I Commune With Chicago in a Different Way

Jackie Mantey

When you walk a city’s neighborhood with no particular place to go, you end up keeping your eyes open for things to do, more than if you’d arrived at your destination with a set plan. 

A roll of the dice to the Lincoln Park neighborhood, for example, sent us heading toward the Lincoln Park Zoo (a spin on the carousel is a must), but along the way we stumbled across a farmers market where we met more locals and ate a lot of cheese. After taking pics of the primates, we sauntered along the zoo’s Nature Boardwalk, which revealed to us a curving architectural wood pavilion and picturesque view of the skyline fronted by a rehabilitated pond.

On other game days, with time to kill, we’ve ridden up and down Lake Shore Drive on Divvy bikes and spent hours enjoying the colorful artwork along the Oak Street Beach entrance, which, by the way, we got the idea to visit after seeing it 1,000 stories up on the 360 CHICAGO observation deck in Hancock Tower. We found a bookshelf bench I now covet at the Chicago History Museum, where I also learned my beloved city was named after a stinky onion that grew along the watershed. Who knew? 

I Find Hidden Gems in Neighborhoods I Don’t Visit Often

Jackie Mantey

A game like this gives you time to dedicate to doing nothing but finding something to do. Sometimes the gifts come to you as soon as you step off the train platform. In the Lincoln Park neighborhood, we found DePaul University’s free art gallery right next to the Fullerton brown line stop. It was in a location I’ve probably passed before without taking any notice of the work inside.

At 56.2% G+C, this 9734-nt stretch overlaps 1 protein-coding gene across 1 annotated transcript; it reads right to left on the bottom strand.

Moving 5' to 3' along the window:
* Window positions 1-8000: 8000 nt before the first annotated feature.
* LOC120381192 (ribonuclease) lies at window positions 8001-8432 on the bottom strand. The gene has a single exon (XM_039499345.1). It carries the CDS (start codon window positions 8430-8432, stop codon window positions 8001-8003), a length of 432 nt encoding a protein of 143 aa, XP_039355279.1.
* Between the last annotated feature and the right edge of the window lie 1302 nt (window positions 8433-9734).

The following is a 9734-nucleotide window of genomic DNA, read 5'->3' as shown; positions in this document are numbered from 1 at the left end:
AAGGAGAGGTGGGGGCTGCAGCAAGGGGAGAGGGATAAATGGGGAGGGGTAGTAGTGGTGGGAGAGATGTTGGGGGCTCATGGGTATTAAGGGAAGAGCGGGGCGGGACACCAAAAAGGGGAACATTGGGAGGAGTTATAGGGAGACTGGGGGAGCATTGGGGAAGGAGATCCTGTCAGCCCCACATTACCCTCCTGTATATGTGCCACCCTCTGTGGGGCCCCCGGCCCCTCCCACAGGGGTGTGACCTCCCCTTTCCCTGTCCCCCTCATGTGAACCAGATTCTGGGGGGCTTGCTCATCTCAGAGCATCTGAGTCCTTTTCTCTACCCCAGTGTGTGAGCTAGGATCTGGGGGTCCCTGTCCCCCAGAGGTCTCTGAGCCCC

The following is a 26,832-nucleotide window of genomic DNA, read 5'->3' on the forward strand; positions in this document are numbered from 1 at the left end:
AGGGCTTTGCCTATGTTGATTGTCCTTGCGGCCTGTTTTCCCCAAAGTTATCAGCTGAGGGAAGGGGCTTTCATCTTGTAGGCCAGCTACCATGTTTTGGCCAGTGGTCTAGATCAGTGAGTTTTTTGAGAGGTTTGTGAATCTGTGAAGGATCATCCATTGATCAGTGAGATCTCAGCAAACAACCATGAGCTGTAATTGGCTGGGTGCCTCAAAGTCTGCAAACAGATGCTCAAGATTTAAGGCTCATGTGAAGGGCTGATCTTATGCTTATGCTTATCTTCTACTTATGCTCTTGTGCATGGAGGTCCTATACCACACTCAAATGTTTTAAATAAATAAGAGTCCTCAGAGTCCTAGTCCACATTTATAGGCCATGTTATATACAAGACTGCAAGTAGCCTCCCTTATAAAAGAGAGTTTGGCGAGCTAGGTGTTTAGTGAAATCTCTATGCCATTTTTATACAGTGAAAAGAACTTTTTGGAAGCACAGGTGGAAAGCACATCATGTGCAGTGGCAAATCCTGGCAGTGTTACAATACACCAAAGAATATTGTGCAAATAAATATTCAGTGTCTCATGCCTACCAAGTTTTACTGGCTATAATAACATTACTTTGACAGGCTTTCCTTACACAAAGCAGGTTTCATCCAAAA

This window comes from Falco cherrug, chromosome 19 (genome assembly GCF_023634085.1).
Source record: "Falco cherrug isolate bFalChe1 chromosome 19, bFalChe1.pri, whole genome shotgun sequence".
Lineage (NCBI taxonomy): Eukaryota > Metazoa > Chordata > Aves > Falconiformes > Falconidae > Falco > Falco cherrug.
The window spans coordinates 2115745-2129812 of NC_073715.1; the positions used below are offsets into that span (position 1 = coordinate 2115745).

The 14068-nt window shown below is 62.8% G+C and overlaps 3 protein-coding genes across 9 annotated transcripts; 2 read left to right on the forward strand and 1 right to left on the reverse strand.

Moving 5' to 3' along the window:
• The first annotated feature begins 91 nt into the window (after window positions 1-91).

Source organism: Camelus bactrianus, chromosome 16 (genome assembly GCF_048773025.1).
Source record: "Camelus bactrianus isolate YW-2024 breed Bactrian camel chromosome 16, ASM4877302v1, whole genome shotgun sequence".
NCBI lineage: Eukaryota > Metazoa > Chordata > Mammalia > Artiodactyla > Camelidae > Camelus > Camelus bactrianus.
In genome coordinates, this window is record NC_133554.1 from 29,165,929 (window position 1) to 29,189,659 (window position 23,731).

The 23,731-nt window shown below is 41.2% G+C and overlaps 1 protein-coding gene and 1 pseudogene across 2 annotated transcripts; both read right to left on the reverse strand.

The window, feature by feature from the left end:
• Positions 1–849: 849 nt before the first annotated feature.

Scents from freshly steamed barbecue pork buns at The Sala Pao Shop welcomed us to the Bucktown neighborhood inside the Blue Line’s Western stop—the Thai-style dumplings are a favorite among commuters who live nearby.

In addition to off-the-beaten path places to eat, we’ve also feasted at well-known spots for daylong sustenance: homemade chicken soup and sandwiches from the cash-only Panes Bread Cafe in Lakeview; pancakes at Nookies in Old Town; burritos at Bucktown’s Irazu; Italian beef at Portillo’s near Little Italy.

But the most exciting finds from “The 10 to 10” are always the places we come across simply by being at the right place at the right time.

Take our trip near the Lakeview neighborhood. We spent a lot of time walking and window shopping and ended up further south than we expected, on DePaul’s campus. We walked by a gym that appeared open and, curious, stepped inside. It turned out there was a volleyball game starting in minutes—Senior Night, no less. We ponied up $5 each and became diehard Blue Devil fans for the evening. 

Or the time we rolled into Bucktown and ended up walking to Wicker Park. We passed a boutique record shop that seemed worthy of a step inside. It was more than a record shop, though. Hidden behind an unsuspecting “secret” doorway was Dorian’s, a cavernous midcentury mod-style restaurant with tiki-themed drinks, jazz spinning on the sound system, and a charcuterie board complete with pickled grapes.

The surprise and delight of finding a new favorite neighborhood spot? That’s “The 10 to 10” for you.